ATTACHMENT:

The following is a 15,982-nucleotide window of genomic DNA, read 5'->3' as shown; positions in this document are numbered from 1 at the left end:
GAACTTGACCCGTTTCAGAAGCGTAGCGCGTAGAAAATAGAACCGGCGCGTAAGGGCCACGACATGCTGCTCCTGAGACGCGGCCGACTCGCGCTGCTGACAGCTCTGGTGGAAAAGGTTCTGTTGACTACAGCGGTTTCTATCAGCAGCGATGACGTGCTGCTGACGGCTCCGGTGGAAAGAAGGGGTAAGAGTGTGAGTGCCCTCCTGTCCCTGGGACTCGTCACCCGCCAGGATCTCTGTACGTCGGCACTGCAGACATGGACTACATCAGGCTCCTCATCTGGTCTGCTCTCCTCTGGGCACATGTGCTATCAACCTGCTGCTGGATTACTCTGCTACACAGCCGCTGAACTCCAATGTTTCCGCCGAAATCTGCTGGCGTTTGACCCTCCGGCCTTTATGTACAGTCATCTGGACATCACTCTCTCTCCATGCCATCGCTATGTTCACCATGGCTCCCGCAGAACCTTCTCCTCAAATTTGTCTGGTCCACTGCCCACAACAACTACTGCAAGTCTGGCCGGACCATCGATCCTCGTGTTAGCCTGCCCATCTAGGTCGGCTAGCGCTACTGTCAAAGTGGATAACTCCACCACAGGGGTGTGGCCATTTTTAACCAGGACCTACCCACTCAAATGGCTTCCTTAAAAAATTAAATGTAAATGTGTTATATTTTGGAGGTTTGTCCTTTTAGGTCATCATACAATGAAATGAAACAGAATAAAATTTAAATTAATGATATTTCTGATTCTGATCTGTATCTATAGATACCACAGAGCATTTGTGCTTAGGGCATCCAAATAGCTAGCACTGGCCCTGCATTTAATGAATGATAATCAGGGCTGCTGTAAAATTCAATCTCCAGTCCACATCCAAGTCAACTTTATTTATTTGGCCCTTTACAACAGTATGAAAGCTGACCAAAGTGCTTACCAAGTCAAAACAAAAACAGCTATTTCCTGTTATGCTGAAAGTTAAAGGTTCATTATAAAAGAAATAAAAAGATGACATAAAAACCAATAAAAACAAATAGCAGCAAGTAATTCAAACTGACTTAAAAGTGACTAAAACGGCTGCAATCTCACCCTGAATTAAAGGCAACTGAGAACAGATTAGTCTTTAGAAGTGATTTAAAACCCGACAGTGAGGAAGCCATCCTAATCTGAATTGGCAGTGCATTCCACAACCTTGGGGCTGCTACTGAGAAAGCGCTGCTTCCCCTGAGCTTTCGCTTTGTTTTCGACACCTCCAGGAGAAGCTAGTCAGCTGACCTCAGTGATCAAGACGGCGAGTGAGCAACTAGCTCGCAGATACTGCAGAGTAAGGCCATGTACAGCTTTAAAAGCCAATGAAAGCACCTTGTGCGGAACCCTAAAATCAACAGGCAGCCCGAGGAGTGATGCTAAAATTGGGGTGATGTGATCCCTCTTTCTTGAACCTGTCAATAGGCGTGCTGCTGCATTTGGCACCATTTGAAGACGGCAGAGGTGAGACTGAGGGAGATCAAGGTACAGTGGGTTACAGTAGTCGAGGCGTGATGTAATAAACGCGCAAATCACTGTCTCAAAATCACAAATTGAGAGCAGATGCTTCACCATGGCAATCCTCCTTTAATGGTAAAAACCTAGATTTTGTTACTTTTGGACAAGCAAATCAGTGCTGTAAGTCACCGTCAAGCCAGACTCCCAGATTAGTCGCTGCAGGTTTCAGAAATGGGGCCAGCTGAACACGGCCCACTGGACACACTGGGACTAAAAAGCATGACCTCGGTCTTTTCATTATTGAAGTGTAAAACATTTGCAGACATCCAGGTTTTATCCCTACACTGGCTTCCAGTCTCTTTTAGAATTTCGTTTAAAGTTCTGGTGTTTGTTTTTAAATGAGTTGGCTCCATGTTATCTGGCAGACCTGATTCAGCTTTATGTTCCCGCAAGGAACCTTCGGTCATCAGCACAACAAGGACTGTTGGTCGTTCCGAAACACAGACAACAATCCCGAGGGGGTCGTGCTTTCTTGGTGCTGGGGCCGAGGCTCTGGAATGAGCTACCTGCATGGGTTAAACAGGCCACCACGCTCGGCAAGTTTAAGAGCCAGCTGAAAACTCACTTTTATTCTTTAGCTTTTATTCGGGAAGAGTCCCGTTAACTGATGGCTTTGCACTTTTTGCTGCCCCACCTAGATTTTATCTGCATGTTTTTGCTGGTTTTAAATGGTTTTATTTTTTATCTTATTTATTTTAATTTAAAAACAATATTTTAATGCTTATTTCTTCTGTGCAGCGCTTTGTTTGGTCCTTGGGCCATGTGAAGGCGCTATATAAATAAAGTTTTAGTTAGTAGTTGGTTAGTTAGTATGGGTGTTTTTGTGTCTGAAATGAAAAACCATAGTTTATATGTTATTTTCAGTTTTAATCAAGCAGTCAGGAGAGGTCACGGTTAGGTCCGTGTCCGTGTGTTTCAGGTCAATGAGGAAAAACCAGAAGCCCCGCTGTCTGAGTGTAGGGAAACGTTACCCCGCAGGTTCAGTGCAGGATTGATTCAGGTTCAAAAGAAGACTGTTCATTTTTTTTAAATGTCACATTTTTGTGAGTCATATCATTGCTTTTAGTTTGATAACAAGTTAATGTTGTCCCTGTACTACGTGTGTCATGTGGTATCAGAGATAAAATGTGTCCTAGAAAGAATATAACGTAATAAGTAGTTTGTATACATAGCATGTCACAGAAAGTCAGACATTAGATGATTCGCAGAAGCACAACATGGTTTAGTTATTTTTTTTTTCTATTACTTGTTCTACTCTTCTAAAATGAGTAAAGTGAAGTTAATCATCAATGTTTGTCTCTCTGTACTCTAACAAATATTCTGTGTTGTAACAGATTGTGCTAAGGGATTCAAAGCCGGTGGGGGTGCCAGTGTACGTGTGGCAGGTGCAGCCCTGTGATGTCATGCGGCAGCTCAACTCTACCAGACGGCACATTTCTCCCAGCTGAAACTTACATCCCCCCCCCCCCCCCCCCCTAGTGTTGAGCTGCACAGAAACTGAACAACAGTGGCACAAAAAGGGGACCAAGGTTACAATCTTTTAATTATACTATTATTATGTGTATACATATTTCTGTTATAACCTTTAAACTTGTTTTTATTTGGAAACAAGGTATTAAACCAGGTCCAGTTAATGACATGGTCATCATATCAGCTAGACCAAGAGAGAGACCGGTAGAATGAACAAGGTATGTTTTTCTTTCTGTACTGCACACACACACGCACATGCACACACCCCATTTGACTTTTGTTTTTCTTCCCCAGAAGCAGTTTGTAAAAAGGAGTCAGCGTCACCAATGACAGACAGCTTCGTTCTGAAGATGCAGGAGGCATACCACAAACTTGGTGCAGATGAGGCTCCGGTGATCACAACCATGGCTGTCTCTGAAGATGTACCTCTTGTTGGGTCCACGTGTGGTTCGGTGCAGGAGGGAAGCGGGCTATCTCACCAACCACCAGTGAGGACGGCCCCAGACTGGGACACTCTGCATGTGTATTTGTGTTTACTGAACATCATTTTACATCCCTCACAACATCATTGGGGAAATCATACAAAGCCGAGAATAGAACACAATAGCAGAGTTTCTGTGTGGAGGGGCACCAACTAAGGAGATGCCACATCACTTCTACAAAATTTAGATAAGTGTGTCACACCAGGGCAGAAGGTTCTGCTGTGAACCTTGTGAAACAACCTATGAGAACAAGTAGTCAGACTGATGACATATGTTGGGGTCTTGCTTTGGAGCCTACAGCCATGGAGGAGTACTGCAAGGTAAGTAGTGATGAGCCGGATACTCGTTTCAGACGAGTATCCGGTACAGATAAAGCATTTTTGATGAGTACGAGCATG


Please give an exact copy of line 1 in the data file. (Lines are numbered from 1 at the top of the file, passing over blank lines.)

The following is a 15,982-nucleotide window of genomic DNA, read 5'->3' as shown; positions in this document are numbered from 1 at the left end: